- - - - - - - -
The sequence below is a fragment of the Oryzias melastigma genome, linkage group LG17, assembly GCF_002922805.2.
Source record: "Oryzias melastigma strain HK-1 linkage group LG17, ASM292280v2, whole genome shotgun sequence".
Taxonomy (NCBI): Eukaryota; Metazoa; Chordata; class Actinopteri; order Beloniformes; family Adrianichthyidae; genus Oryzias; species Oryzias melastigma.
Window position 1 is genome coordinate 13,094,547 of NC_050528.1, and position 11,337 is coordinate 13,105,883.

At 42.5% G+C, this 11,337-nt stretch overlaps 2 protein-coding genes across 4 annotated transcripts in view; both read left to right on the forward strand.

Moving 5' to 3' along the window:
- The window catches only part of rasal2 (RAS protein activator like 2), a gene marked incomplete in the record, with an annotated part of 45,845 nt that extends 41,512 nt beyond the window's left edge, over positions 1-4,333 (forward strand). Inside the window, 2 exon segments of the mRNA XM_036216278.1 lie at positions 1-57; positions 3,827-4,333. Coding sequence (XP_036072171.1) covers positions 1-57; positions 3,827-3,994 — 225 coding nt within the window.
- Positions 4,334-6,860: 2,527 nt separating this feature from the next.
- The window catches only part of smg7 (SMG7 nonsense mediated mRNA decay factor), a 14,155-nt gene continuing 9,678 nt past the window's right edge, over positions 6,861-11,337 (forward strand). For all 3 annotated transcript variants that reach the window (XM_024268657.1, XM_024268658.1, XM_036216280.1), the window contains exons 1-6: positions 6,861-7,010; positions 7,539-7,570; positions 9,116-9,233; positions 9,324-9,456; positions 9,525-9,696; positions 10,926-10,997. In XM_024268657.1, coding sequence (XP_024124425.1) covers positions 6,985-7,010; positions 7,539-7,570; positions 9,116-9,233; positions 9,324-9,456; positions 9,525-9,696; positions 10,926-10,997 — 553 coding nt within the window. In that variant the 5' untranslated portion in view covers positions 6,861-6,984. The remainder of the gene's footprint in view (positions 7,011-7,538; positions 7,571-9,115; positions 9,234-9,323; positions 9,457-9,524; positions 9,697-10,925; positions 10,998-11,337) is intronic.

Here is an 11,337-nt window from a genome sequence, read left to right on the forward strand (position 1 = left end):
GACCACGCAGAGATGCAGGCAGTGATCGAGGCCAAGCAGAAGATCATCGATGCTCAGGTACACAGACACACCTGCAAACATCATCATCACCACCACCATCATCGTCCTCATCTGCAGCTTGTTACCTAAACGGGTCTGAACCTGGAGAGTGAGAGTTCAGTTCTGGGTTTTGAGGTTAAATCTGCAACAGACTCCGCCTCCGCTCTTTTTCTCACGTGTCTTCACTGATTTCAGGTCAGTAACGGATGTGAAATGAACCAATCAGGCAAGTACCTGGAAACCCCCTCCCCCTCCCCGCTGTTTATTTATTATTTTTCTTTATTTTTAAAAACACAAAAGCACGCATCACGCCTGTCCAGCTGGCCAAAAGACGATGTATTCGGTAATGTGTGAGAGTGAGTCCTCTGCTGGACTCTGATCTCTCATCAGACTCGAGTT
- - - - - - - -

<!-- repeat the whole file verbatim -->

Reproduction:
The sequence below is a fragment of the Oryzias melastigma genome, linkage group LG17, assembly GCF_002922805.2.
Source record: "Oryzias melastigma strain HK-1 linkage group LG17, ASM292280v2, whole genome shotgun sequence".
Taxonomy (NCBI): Eukaryota; Metazoa; Chordata; class Actinopteri; order Beloniformes; family Adrianichthyidae; genus Oryzias; species Oryzias melastigma.
Window position 1 is genome coordinate 13,094,547 of NC_050528.1, and position 11,337 is coordinate 13,105,883.

At 42.5% G+C, this 11,337-nt stretch overlaps 2 protein-coding genes across 4 annotated transcripts in view; both read left to right on the forward strand.

Moving 5' to 3' along the window:
- The window catches only part of rasal2 (RAS protein activator like 2), a gene marked incomplete in the record, with an annotated part of 45,845 nt that extends 41,512 nt beyond the window's left edge, over positions 1-4,333 (forward strand). Inside the window, 2 exon segments of the mRNA XM_036216278.1 lie at positions 1-57; positions 3,827-4,333. Coding sequence (XP_036072171.1) covers positions 1-57; positions 3,827-3,994 — 225 coding nt within the window.
- Positions 4,334-6,860: 2,527 nt separating this feature from the next.
- The window catches only part of smg7 (SMG7 nonsense mediated mRNA decay factor), a 14,155-nt gene continuing 9,678 nt past the window's right edge, over positions 6,861-11,337 (forward strand). For all 3 annotated transcript variants that reach the window (XM_024268657.1, XM_024268658.1, XM_036216280.1), the window contains exons 1-6: positions 6,861-7,010; positions 7,539-7,570; positions 9,116-9,233; positions 9,324-9,456; positions 9,525-9,696; positions 10,926-10,997. In XM_024268657.1, coding sequence (XP_024124425.1) covers positions 6,985-7,010; positions 7,539-7,570; positions 9,116-9,233; positions 9,324-9,456; positions 9,525-9,696; positions 10,926-10,997 — 553 coding nt within the window. In that variant the 5' untranslated portion in view covers positions 6,861-6,984. The remainder of the gene's footprint in view (positions 7,011-7,538; positions 7,571-9,115; positions 9,234-9,323; positions 9,457-9,524; positions 9,697-10,925; positions 10,998-11,337) is intronic.

Here is an 11,337-nt window from a genome sequence, read left to right on the forward strand (position 1 = left end):
GACCACGCAGAGATGCAGGCAGTGATCGAGGCCAAGCAGAAGATCATCGATGCTCAGGTACACAGACACACCTGCAAACATCATCATCACCACCACCATCATCGTCCTCATCTGCAGCTTGTTACCTAAACGGGTCTGAACCTGGAGAGTGAGAGTTCAGTTCTGGGTTTTGAGGTTAAATCTGCAACAGACTCCGCCTCCGCTCTTTTTCTCACGTGTCTTCACTGATTTCAGGTCAGTAACGGATGTGAAATGAACCAATCAGGCAAGTACCTGGAAACCCCCTCCCCCTCCCCGCTGTTTATTTATTATTTTTCTTTATTTTTAAAAACACAAAAGCACGCATCACGCCTGTCCAGCTGGCCAAAAGACGATGTATTCGGTAATGTGTGAGAGTGAGTCCTCTGCTGGACTCTGATCTCTCATCAGACTCGAGTT